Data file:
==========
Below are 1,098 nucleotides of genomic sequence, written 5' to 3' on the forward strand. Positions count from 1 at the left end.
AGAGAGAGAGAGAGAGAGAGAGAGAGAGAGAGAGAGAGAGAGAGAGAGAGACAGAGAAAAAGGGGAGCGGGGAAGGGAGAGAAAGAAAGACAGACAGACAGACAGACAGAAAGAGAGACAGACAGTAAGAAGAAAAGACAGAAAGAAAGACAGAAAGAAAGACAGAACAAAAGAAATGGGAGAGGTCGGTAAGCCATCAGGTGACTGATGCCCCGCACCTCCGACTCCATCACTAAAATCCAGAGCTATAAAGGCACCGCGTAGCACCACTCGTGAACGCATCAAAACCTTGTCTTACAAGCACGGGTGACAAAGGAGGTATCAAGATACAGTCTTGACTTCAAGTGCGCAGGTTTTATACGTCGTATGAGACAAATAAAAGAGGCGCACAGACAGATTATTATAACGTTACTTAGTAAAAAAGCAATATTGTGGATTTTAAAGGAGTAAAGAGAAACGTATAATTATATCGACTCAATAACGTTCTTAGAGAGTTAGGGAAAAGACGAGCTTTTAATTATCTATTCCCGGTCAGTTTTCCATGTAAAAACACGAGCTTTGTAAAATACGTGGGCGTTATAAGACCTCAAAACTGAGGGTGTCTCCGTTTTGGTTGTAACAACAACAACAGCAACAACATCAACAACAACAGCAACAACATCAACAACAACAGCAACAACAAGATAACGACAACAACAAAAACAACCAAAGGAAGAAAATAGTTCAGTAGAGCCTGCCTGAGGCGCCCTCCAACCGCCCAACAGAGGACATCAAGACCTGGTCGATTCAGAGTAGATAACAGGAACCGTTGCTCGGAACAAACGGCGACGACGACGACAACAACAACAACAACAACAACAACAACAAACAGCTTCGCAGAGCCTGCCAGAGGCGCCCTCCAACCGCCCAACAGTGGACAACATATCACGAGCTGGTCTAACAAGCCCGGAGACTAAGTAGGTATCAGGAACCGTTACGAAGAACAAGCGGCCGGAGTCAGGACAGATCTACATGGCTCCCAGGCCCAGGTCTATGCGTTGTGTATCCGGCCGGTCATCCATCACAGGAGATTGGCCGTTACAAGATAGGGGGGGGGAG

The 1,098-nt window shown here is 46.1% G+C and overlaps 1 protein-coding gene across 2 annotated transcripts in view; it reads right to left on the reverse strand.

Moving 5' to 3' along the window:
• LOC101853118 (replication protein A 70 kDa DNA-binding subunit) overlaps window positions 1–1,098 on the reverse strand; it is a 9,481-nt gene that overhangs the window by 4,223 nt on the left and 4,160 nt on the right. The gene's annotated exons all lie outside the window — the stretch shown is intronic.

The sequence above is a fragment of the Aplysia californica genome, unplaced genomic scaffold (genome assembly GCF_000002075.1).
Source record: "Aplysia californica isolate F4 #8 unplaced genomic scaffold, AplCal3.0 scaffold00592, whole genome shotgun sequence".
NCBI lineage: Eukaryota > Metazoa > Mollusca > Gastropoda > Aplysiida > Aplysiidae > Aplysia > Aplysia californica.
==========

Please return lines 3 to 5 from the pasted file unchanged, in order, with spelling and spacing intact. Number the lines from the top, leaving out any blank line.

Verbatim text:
The 1,098-nt window shown here is 46.1% G+C and overlaps 1 protein-coding gene across 2 annotated transcripts in view; it reads right to left on the reverse strand.

Moving 5' to 3' along the window:
• LOC101853118 (replication protein A 70 kDa DNA-binding subunit) overlaps window positions 1–1,098 on the reverse strand; it is a 9,481-nt gene that overhangs the window by 4,223 nt on the left and 4,160 nt on the right. The gene's annotated exons all lie outside the window — the stretch shown is intronic.